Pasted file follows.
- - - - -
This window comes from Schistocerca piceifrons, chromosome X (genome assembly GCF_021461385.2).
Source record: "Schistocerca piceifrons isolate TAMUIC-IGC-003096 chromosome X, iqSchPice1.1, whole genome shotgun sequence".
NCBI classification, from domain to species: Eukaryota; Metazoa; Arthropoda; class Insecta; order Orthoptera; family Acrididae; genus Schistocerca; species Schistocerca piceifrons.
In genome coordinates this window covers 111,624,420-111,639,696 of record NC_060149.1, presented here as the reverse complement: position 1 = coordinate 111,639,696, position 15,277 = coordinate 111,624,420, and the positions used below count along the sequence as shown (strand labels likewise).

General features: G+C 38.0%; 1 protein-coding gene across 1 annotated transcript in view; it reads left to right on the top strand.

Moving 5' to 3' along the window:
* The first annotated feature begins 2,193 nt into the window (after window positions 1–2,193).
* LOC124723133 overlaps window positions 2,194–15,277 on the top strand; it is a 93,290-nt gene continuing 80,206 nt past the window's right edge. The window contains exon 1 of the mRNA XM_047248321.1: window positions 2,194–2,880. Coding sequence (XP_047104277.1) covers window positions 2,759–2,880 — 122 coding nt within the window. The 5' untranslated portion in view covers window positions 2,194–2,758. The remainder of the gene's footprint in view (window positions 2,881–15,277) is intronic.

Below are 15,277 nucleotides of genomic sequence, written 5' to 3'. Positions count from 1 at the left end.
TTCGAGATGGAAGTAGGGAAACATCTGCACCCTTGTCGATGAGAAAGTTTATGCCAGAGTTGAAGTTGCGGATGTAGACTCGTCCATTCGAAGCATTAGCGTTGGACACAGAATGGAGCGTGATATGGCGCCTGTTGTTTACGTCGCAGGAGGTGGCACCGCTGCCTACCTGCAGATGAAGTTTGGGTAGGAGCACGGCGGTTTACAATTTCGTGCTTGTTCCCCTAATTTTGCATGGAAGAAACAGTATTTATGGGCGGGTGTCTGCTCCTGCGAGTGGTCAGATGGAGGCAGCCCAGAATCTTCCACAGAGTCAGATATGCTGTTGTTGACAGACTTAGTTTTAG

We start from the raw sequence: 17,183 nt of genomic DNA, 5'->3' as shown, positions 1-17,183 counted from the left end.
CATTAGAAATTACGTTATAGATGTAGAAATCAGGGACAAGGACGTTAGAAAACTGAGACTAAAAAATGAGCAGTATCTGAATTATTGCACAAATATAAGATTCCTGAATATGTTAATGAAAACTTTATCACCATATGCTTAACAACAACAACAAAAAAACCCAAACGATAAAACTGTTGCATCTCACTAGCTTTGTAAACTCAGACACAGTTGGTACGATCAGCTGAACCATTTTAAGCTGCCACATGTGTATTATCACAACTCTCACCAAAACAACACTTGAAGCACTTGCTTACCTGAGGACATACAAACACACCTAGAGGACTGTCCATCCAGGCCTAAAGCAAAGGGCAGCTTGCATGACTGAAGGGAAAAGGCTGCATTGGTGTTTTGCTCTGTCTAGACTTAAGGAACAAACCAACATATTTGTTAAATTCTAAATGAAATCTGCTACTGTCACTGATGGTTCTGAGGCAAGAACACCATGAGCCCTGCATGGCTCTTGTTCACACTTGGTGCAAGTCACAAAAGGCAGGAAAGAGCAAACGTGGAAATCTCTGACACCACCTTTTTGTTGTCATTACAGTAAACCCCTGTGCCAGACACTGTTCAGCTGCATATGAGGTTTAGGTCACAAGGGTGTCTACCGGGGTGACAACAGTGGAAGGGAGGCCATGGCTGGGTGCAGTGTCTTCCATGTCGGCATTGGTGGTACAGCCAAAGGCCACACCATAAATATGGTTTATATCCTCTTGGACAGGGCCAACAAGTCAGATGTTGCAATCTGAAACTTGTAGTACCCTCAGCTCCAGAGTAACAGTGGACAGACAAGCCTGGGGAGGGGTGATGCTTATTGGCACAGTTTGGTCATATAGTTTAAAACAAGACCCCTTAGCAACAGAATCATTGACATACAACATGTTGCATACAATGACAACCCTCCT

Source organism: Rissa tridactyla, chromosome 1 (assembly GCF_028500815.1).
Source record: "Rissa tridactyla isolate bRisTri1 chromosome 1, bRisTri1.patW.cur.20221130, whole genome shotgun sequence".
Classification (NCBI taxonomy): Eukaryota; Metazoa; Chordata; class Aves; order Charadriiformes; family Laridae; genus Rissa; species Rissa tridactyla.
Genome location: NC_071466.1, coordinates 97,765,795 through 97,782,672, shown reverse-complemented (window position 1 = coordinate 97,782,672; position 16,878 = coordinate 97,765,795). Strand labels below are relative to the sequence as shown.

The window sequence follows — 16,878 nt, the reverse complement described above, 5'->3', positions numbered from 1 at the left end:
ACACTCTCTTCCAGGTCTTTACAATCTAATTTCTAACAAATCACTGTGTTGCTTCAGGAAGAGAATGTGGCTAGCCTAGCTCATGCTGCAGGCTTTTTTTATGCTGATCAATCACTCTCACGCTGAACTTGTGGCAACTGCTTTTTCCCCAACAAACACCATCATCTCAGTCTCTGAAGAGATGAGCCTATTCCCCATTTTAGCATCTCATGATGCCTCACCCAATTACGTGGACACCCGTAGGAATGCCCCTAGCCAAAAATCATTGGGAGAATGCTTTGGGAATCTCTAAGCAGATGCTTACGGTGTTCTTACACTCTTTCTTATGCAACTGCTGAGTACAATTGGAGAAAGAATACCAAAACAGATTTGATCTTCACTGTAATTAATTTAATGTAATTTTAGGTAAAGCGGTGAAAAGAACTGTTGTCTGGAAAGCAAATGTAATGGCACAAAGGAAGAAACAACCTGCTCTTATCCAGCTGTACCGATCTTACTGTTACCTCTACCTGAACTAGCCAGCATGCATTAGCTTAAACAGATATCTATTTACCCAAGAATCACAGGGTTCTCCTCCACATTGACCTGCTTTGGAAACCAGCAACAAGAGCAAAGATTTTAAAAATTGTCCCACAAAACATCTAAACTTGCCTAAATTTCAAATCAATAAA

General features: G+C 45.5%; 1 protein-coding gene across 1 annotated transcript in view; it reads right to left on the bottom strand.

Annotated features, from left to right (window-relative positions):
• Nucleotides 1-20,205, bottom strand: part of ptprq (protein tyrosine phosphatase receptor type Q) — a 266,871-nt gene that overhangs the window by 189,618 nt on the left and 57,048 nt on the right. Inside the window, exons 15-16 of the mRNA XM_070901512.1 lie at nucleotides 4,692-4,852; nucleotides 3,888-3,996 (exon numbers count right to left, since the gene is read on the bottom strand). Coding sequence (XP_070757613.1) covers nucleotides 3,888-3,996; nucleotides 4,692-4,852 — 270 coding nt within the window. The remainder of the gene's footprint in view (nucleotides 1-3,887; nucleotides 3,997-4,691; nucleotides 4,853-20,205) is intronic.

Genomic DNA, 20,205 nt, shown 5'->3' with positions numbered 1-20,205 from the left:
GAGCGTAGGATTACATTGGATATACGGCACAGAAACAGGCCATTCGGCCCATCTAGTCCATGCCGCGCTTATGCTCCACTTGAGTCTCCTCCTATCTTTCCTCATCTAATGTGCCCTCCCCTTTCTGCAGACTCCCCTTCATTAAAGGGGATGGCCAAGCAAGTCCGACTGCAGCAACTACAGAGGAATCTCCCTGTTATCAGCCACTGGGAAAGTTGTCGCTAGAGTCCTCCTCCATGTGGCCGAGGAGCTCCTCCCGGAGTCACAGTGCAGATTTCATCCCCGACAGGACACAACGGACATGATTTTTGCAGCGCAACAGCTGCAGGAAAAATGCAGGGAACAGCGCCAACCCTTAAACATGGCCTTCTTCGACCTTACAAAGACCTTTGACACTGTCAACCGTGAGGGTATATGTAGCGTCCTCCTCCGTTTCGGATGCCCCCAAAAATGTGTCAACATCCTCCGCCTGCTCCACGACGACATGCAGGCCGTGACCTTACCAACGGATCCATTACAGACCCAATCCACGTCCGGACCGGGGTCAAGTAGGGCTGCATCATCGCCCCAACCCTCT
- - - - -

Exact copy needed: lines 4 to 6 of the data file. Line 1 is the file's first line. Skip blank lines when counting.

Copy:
In genome coordinates this window covers 111,624,420-111,639,696 of record NC_060149.1, presented here as the reverse complement: position 1 = coordinate 111,639,696, position 15,277 = coordinate 111,624,420, and the positions used below count along the sequence as shown (strand labels likewise).

General features: G+C 38.0%; 1 protein-coding gene across 1 annotated transcript in view; it reads left to right on the top strand.

Moving 5' to 3' along the window: